The Sea of Monsters (Percy Jackson and the Olympians 2) - Page 31

“You stole the Fleece!” I yelled. “You’ve been using it to lure satyrs to their deaths!”

“So? Satyrs good eating!”

“The Fleece should be used to heal! It belongs to the children of the gods!”

“I am a child of the gods!” Polyphemus swiped at me, but I sidestepped. “Father Poseidon, curse this thief!” He was blinking hard now, like he could barely see, and I realized he was targeting by the sound of my voice.

“Poseidon won’t curse me,” I said, backing up as the Cyclops grabbed air. “I’m his son, too.

He won’t play favorites.”

Polyphemus roared. He ripped an olive tree out of the side of the cliff and smashed it where I’d been standing a moment before. “Humans not the same! Nasty, tricky, lying!”

Grover was helping Annabeth aboard the ship. Clarisse was waving frantically at me, telling me to come on.

Tyson worked his way around Polyphemus, trying to get behind him.

“Young one!” the older Cyclops called. “Where are you? Help me!”

Tyson stopped.

“You weren’t raised right!” Polyphemus wailed, shaking his olive tree club. “Poor orphaned brother! Help me!”

No one moved. No sound but the ocean and my own heartbeat. Then Tyson stepped forward, raising his hands defensively. “Don’t fight, Cyclops brother. Put down the—”

Polyphemus spun toward his voice.

“Tyson!” I shouted.

The tree struck him with such force it would’ve flattened me into a Percy pizza with extra olives. Tyson flew backward, plowing a trench in the sand. Polyphemus charged after him, but I shouted, “No!” and lunged as far as I could with Riptide. I’d hoped to sting Polyphemus in the back of the thigh, but I managed to leap a little bit higher.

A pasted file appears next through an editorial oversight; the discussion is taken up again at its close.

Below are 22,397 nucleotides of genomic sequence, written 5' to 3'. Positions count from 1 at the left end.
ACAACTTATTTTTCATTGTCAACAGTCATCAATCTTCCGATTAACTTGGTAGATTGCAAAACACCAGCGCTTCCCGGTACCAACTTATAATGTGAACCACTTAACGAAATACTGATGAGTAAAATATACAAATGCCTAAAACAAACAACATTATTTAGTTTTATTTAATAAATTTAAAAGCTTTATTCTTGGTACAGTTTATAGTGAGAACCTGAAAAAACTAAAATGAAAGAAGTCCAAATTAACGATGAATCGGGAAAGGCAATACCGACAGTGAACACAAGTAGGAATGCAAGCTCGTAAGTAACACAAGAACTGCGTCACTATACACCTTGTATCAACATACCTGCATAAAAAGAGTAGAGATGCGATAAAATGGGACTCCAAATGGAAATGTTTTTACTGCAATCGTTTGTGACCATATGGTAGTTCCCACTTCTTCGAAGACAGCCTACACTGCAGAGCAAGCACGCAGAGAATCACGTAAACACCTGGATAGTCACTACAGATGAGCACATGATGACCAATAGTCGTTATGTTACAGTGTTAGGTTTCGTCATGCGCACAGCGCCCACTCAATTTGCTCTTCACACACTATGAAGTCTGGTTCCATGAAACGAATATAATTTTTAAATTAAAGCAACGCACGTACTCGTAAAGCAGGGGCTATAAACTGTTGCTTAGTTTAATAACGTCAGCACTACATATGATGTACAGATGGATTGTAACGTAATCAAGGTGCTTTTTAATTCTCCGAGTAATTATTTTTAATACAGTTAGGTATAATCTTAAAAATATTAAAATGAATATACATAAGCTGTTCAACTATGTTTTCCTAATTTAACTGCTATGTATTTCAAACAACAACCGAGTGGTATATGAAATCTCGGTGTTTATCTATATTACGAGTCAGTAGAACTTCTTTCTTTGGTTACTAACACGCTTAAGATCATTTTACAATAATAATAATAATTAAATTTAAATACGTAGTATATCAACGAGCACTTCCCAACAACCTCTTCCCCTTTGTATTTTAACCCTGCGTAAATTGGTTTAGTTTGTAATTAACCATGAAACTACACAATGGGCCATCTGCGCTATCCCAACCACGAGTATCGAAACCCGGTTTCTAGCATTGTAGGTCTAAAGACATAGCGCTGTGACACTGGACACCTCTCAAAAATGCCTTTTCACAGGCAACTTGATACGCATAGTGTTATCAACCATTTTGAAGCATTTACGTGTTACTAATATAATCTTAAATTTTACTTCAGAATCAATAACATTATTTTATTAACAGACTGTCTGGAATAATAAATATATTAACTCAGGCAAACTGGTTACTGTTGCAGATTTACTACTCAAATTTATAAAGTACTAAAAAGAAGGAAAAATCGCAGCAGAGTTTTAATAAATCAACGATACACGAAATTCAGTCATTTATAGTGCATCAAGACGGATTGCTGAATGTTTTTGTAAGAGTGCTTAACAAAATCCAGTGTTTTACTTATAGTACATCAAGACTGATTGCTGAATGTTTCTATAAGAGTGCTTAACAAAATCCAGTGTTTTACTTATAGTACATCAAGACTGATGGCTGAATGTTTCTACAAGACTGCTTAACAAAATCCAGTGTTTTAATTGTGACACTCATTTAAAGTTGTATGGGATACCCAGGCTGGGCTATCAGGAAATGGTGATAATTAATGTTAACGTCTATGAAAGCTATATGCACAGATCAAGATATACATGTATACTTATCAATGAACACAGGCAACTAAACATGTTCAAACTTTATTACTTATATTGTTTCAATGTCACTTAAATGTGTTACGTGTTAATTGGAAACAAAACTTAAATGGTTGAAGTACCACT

“Blaaaaah!” Polyphemus bleated just like his sheep, and swung at me with his tree.

I dove, but still got raked across the back by a dozen jagged branches. I was bleeding and bruised and exhausted. The guinea pig inside me wanted to bolt. But I swallowed down my fear.

Polyphemus swung the tree again, but this time I was ready. I grabbed a branch as it passed, ignoring the pain in my hands as I was jerked skyward, and let the Cyclops lift me into the air. At the top of the arc I let go and fell straight against the giant’s face—landing with both feet on his already damaged eye.

Polyphemus yowled in pain. Tyson tackled him, pulling him down. I landed next to them—sword in hand, within striking distance of the monster’s heart. But I locked eyes with Tyson, and I knew I couldn’t do it. It just wasn’t right.

“Let him go,” I told Tyson. “Run.”

With one last mighty effort, Tyson pushed the cursing older Cyclops away, and we ran for the surf.